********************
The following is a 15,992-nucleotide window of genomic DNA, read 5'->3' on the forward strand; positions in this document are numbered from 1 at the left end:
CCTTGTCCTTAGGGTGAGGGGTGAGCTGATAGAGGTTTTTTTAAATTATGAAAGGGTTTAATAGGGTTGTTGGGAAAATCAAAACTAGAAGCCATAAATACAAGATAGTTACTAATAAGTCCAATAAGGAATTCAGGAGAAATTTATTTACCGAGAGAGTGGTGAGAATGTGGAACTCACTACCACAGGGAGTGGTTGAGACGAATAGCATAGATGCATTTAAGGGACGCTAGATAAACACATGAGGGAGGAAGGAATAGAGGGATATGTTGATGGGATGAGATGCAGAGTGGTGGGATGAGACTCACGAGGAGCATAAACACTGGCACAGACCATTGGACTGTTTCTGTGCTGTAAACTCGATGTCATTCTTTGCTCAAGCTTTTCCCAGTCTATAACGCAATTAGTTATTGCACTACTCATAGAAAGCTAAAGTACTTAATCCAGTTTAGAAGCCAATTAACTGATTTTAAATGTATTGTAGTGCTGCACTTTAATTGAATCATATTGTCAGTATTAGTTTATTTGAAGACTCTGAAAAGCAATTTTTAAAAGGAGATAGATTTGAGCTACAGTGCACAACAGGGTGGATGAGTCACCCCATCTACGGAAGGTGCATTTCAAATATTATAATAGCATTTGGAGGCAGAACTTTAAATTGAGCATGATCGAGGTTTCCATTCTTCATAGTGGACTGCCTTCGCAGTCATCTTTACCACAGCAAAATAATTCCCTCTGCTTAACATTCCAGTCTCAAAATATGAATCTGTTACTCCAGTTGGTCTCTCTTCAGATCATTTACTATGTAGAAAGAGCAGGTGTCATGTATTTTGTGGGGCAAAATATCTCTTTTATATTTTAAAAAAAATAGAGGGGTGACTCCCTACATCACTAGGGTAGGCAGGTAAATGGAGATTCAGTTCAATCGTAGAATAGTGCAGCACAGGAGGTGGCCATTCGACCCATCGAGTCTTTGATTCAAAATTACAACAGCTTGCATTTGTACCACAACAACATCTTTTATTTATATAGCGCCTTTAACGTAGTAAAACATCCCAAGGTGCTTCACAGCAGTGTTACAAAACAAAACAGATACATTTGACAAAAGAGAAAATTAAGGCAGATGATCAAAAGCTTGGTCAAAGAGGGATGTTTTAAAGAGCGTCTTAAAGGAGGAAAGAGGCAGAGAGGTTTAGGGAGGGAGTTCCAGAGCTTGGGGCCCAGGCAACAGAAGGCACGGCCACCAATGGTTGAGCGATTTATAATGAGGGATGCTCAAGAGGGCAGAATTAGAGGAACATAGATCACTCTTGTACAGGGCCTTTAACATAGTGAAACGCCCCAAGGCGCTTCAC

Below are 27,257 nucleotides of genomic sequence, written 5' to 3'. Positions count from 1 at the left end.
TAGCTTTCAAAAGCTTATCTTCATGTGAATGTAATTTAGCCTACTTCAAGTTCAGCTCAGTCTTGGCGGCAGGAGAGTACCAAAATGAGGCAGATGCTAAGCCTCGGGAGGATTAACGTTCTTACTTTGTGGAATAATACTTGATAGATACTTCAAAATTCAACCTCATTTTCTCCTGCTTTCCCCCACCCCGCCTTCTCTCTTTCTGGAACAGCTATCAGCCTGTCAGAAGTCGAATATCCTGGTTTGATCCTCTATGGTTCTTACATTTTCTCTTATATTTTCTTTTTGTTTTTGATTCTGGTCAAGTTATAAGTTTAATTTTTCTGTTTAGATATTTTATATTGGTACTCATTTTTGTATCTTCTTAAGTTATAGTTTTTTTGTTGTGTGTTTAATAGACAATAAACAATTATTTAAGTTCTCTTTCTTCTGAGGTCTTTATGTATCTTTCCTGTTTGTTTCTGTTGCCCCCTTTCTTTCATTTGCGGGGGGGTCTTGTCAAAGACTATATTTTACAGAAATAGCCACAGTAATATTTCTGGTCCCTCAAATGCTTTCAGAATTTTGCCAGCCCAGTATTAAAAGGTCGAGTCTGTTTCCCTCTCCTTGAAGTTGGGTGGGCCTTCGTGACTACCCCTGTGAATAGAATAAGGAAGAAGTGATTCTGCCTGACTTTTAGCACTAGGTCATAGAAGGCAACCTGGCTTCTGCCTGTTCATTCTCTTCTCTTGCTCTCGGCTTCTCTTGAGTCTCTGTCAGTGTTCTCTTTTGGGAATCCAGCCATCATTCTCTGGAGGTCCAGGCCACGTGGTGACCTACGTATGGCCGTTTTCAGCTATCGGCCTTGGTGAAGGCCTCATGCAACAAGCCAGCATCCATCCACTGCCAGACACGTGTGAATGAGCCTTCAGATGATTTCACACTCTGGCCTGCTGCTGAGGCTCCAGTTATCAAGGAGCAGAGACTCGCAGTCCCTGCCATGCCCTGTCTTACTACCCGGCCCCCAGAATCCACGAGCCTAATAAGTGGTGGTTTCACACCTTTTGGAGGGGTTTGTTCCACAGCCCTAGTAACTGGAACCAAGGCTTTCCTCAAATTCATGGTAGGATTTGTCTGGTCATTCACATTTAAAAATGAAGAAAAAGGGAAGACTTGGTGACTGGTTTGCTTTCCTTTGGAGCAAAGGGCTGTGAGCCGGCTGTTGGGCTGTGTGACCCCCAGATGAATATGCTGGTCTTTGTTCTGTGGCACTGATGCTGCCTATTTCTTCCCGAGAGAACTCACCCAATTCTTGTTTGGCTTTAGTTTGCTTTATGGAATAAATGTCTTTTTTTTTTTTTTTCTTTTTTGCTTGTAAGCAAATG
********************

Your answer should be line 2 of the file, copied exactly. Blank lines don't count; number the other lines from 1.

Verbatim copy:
CCTTGTCCTTAGGGTGAGGGGTGAGCTGATAGAGGTTTTTTTAAATTATGAAAGGGTTTAATAGGGTTGTTGGGAAAATCAAAACTAGAAGCCATAAATACAAGATAGTTACTAATAAGTCCAATAAGGAATTCAGGAGAAATTTATTTACCGAGAGAGTGGTGAGAATGTGGAACTCACTACCACAGGGAGTGGTTGAGACGAATAGCATAGATGCATTTAAGGGACGCTAGATAAACACATGAGGGAGGAAGGAATAGAGGGATATGTTGATGGGATGAGATGCAGAGTGGTGGGATGAGACTCACGAGGAGCATAAACACTGGCACAGACCATTGGACTGTTTCTGTGCTGTAAACTCGATGTCATTCTTTGCTCAAGCTTTTCCCAGTCTATAACGCAATTAGTTATTGCACTACTCATAGAAAGCTAAAGTACTTAATCCAGTTTAGAAGCCAATTAACTGATTTTAAATGTATTGTAGTGCTGCACTTTAATTGAATCATATTGTCAGTATTAGTTTATTTGAAGACTCTGAAAAGCAATTTTTAAAAGGAGATAGATTTGAGCTACAGTGCACAACAGGGTGGATGAGTCACCCCATCTACGGAAGGTGCATTTCAAATATTATAATAGCATTTGGAGGCAGAACTTTAAATTGAGCATGATCGAGGTTTCCATTCTTCATAGTGGACTGCCTTCGCAGTCATCTTTACCACAGCAAAATAATTCCCTCTGCTTAACATTCCAGTCTCAAAATATGAATCTGTTACTCCAGTTGGTCTCTCTTCAGATCATTTACTATGTAGAAAGAGCAGGTGTCATGTATTTTGTGGGGCAAAATATCTCTTTTATATTTTAAAAAAAATAGAGGGGTGACTCCCTACATCACTAGGGTAGGCAGGTAAATGGAGATTCAGTTCAATCGTAGAATAGTGCAGCACAGGAGGTGGCCATTCGACCCATCGAGTCTTTGATTCAAAATTACAACAGCTTGCATTTGTACCACAACAACATCTTTTATTTATATAGCGCCTTTAACGTAGTAAAACATCCCAAGGTGCTTCACAGCAGTGTTACAAAACAAAACAGATACATTTGACAAAAGAGAAAATTAAGGCAGATGATCAAAAGCTTGGTCAAAGAGGGATGTTTTAAAGAGCGTCTTAAAGGAGGAAAGAGGCAGAGAGGTTTAGGGAGGGAGTTCCAGAGCTTGGGGCCCAGGCAACAGAAGGCACGGCCACCAATGGTTGAGCGATTTATAATGAGGGATGCTCAAGAGGGCAGAATTAGAGGAACATAGATCACTCTTGTACAGGGCCTTTAACATAGTGAAACGCCCCAAGGCGCTTCAC